‘Making connections’ was the overarching theme of the Netherlands Centre for One Health Science Café in the Van Swinderhuys on 9 November 2023 in Groningen. This year’s meeting was organised by the University of Groningen. After a warm welcome and introduction of Groningen Research by University of Groningen’s Bert Poolman, NCOH’s chair of the executive board Annemarie Rebel addressed the Science Café attendees whereby she underlined the importance of connecting the science at the Dutch top research institutes in the field of One Health.
After these talks an impressive line-up of speakers took us into their research, with a broad array of topics.
In the Netherlands, 95% of the hospital patients do not have clear signs of sepsis when they come to hospital. This is a challenge for doctors who have to diagnose and treat the patient. ‘The better we can recognize sepsis in an early stage, preferably in the emergency room, the better we can prevent the severity of the effects for the patient during their hospitalization,’ says Hjalmar Bouma of UMCG / University of Groningen. To gain more insight into the infectious diseases and sepsis, data is gathered via a survey among visitors of the university hospital and answers analyzed. ‘Machine learning is used to identify the patients who are more at risk for sepsis’, explains Bouma, ‘In the future we aim to have more indicators than just the vital parameters to help us recognize sepsis in early stages and treat the patient accordingly.’
Melle Holwerda from Wageningen Bioveterinary Research takes us to the bluetongue epidemic in the Netherlands. Holwerda explains that the whole genome sequencing has not revealed the geographical origin of the BTV-3/Net virus causing the current disease in the Netherlands. ‘The virus detected in our country is unique and doesn’t match with other known BTV-genomes in international databases,’ says Holwerda.
Staphylococcus aureus infections of metal implants
The research of Ellen Verheul of Leiden University Medical Center focuses on metal implant-associated infections caused by Staphylococcus aureus. Current investigations aim to elucidate potential alternative therapeutic strategies in the medical management of prosthetic joint infections, such as the application of bacteriophages, antimicrobial peptides and non-contact induction heating. ‘There is some bacteriophage tolerance noticed in our research, but we would like to know more about the mechanism around this.’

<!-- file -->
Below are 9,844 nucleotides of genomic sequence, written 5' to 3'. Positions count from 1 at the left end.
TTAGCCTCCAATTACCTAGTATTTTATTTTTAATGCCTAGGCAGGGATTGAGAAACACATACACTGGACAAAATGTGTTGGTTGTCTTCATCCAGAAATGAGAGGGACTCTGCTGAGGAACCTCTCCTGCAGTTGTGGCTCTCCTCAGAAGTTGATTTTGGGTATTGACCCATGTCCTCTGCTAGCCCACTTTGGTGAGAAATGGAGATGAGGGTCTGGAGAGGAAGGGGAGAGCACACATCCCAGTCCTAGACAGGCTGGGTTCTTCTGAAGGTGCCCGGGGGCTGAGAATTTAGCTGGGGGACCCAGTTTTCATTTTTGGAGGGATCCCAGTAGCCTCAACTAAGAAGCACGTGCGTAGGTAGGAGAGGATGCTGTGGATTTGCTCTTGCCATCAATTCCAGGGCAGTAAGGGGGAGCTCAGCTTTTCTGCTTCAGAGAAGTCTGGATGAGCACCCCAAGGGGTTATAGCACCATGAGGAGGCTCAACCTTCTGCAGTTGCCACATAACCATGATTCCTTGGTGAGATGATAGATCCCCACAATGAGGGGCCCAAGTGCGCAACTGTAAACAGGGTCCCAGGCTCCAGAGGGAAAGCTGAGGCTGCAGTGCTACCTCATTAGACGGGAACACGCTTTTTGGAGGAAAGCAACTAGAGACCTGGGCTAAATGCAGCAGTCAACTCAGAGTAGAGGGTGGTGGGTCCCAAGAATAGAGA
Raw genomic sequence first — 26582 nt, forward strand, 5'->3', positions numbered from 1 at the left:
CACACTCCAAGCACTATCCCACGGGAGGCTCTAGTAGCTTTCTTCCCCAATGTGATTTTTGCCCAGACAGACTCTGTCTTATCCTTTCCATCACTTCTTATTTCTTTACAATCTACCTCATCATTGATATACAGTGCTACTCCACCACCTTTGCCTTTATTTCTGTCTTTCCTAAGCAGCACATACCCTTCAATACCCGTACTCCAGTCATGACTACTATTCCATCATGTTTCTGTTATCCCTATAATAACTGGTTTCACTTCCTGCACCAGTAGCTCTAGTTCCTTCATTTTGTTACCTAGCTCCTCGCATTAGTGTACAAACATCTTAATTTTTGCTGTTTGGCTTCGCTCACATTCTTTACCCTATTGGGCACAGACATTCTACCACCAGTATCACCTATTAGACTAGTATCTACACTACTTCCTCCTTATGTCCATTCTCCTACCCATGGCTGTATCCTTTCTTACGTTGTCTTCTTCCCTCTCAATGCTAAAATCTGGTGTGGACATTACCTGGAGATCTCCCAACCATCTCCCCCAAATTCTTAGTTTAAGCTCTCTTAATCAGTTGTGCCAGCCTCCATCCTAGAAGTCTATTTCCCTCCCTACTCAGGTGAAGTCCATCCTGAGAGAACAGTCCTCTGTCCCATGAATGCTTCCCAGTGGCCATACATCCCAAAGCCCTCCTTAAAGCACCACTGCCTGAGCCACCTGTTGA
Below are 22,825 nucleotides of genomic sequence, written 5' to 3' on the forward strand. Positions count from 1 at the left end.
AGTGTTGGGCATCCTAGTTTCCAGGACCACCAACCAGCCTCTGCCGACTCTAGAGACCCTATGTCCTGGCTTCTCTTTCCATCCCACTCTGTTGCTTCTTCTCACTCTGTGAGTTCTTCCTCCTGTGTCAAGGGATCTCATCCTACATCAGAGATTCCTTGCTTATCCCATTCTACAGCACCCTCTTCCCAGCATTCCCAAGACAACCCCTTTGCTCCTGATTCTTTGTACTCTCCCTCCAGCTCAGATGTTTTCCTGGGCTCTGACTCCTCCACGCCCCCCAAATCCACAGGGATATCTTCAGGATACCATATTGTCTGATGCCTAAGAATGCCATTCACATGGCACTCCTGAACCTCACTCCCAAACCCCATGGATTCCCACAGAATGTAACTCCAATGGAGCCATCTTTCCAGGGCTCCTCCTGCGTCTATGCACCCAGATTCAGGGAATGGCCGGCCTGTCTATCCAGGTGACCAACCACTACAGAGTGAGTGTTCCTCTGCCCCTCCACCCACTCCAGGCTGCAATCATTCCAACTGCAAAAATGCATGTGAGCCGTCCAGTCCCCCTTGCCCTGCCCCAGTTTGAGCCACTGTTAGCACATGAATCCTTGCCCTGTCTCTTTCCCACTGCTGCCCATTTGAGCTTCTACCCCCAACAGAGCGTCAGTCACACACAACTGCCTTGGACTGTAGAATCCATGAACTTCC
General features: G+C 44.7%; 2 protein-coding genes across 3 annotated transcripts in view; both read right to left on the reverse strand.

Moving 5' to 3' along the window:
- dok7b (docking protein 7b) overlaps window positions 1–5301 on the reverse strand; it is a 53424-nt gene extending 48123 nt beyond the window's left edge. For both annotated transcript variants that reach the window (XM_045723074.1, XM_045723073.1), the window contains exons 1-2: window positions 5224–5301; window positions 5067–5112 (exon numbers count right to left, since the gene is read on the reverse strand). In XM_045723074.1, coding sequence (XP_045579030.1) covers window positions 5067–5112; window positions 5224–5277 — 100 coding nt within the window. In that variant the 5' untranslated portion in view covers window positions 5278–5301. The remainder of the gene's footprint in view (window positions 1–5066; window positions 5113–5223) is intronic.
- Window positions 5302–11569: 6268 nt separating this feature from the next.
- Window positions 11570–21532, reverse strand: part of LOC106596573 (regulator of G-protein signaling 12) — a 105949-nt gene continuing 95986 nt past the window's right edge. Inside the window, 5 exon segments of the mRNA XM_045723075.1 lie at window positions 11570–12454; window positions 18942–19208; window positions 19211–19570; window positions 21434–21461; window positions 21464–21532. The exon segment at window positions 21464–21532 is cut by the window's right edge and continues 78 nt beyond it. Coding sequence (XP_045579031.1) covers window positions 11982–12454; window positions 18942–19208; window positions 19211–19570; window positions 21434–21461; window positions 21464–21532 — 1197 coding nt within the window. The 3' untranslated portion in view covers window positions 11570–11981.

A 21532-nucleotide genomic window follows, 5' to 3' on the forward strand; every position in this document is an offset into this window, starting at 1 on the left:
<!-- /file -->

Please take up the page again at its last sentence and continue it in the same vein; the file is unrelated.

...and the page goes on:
Genomes of foodborne pathogens in a One Health perspective
Tim Dallman of the Institute of Risk Assessment Sciences, part of Universiteit Utrecht, focuses on genomic analysis of foodborne pathogens and their environment from a one health perspective. ‘Machine learning models hold great promise to provide a predictive and discovery framework to understand infectious disease phenotypes,’ states Dallman.
Combining scientific knowledge to combat pathogens
‘RNA viruses involve rapidly in hosts. Knowledge of their phylogenetics contributes to finding answers to these pathogens,’ according to Sebastian Lequime, researcher at the university of Groningen. Using the West Nile Virus distribution in the United States as an example, the researcher illustrates the importance of combining scientific knowledge. Sebastian Lequime stresses the importance of putting all (meta) data of a genome when submitting this to a gene bank, ‘This helps researchers in their research when using the data from the genome.’
Building-up societal immunity
Reduced transmission and exposure to pathogens – as observed during the Covid pandemic – also reduces the immunity build-up of society, according Nina van Sorge. Data analyses shows that the human population becomes more susceptible to infections. ‘As soon as we lifted the corona restrictions, there was a spike in the incidence in invasive diseases,’ says Nina van Sorge of Amsterdam UMC. Antimicrobial resistance is an important threat to global health if appropriate action is not taken. Fortunately, there are steps being taken on different levels, says Van Sorge.
PhD pitches & speed date
Besides the talks, nine PhD students, one of each of the partners, pitched their research to the audience. So take a look at the overview of all pitches.
The afternoon ended with a speed date among all participants present, thereby making many (new) connections. The NCOH Science Café again revealed that veterinary and human health are different scientific fields, but they have very many things in common that can be beneficial when researchers of both fields of expertise exchange knowledge and experiences.